A reduction cut (also called drop-crotching or thinning to a lateral) is a method of pruning used to reduce the height of a tree.  When done properly, branches are cut back to a lateral branch at least one-third the diameter of the limb being removed and large enough to outgrow lateral branches directly below.  The lateral branch becomes the source of new terminal growth and subsequently the tree maintains a natural form.  This is an appropriate pruning technique for decurrent or rounded trees but should never be used on excurrent or pyramidal trees except to remove multiple leaders.

Unfortunately, many tree cutters (certainly not certified arborists!) claim to thin to laterals when in reality they are topping the tree.  Also known as hatracking, height reduction, canopy reduction, heading back or stubbing back, this type of pruning cut removes a terminal shoot back to a point where there is no appropriate lateral branch to take over the terminal role.  In response, multiple shoots (or leaders) begin to compete for dominance, resulting in the infamous "hydra" look.  What has now been created is a high-maintenance, potentially hazardous tree that must e constantly pruned.  Pruning a tree yearly is certainly not environmentally sustainable or cost-effective - but does keep tree cutters in business!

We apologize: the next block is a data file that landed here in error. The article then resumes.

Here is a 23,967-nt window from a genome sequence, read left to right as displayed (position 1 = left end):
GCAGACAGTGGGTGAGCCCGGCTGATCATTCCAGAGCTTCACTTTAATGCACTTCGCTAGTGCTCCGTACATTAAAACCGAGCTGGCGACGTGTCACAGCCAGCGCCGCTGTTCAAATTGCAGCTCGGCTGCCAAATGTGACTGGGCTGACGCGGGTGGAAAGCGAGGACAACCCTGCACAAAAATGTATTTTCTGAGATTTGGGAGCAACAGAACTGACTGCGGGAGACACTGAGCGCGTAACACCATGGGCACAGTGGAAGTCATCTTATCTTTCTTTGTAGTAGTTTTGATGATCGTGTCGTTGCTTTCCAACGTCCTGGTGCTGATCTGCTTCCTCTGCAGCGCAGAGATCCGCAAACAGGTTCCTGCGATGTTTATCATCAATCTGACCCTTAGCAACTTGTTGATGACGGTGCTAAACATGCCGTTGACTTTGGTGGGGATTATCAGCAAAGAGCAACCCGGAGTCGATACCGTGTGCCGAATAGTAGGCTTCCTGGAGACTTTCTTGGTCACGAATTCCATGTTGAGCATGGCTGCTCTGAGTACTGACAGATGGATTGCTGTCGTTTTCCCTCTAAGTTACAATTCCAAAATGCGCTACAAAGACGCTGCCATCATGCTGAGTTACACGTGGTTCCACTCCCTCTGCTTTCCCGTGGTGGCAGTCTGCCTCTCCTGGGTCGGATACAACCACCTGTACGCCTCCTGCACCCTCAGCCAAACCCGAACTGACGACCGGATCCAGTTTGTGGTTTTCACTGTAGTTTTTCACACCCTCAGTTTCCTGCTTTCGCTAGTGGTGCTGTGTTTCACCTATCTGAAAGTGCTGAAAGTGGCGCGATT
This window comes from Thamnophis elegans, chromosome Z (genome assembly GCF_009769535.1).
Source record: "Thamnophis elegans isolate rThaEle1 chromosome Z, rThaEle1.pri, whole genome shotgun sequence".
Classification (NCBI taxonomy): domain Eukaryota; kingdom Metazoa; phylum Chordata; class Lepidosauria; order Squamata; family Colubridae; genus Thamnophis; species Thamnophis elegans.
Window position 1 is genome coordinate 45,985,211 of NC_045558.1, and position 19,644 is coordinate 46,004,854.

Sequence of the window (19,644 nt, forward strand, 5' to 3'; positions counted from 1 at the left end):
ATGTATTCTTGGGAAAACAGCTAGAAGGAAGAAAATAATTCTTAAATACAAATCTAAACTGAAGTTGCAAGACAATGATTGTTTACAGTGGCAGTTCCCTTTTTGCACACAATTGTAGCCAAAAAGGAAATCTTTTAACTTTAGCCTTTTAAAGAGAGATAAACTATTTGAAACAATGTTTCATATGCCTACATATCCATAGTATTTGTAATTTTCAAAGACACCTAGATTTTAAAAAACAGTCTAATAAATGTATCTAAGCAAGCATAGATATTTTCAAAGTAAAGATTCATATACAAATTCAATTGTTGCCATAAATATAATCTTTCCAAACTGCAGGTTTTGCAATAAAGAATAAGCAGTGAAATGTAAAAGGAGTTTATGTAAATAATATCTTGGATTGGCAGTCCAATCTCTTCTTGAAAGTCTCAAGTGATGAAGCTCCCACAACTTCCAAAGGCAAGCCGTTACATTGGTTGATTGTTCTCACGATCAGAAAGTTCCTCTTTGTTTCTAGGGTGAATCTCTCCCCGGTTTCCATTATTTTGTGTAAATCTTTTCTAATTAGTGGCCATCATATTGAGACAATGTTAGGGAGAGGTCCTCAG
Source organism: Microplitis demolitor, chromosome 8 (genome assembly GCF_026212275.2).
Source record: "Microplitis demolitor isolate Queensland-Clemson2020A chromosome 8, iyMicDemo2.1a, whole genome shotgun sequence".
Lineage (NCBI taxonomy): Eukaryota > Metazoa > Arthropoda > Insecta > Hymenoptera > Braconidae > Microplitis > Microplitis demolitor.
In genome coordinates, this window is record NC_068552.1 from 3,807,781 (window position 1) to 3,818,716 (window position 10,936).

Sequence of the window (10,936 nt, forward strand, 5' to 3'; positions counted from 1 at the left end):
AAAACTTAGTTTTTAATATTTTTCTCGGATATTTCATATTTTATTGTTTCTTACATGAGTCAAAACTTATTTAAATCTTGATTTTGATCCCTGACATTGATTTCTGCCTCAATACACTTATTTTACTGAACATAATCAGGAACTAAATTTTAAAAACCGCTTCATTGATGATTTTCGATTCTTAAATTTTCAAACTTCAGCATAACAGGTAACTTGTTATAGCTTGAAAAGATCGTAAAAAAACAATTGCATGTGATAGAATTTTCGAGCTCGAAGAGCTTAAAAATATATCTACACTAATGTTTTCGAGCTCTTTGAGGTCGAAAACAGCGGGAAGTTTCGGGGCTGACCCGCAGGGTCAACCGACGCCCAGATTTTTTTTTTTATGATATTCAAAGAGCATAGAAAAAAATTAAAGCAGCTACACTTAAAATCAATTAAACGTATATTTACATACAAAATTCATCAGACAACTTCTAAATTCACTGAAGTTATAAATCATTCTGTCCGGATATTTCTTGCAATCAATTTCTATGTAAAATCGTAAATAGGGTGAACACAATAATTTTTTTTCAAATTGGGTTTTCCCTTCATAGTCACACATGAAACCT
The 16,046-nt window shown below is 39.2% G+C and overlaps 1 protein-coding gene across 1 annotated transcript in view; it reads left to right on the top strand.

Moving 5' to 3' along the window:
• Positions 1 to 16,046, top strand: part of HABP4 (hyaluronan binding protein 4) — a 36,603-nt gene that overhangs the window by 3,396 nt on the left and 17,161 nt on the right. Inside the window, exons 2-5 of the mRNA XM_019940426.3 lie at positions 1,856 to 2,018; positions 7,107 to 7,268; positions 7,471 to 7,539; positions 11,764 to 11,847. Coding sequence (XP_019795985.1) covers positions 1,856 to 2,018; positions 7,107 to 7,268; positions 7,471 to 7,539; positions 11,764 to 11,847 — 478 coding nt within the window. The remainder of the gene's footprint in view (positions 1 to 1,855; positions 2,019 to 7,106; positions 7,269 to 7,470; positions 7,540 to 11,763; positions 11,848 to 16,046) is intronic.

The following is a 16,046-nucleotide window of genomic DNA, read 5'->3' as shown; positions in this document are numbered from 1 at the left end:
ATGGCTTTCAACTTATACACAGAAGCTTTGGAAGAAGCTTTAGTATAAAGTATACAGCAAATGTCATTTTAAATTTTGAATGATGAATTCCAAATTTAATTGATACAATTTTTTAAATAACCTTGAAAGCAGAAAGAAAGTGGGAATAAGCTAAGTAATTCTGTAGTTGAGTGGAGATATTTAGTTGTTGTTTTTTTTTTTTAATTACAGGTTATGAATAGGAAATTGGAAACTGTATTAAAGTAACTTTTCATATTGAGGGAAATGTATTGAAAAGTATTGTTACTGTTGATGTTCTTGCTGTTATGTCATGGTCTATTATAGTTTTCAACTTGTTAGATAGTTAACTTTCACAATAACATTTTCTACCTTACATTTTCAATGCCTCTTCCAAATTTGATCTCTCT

There are plant health issues with tree topping: it's been demonstrated that sun damage, nutrient stress, insect attack, and decay result from unnecessary and incorrect pruning procedures.  There are also aesthetic issues with tree topping: improperly pruned trees are ugly.  For years, groups such as the International Society of Arboriculture and the Seattle-based PlantAmnesty have tried to educate professionals and homeowners about the horrors of tree topping, from both a plant health perspective and an aesthetic one; yet tree topping continues.  Perhaps what's needed in today's tort-happy society is a liability perspective to make tree cutters and those that hire them sit up and take notice.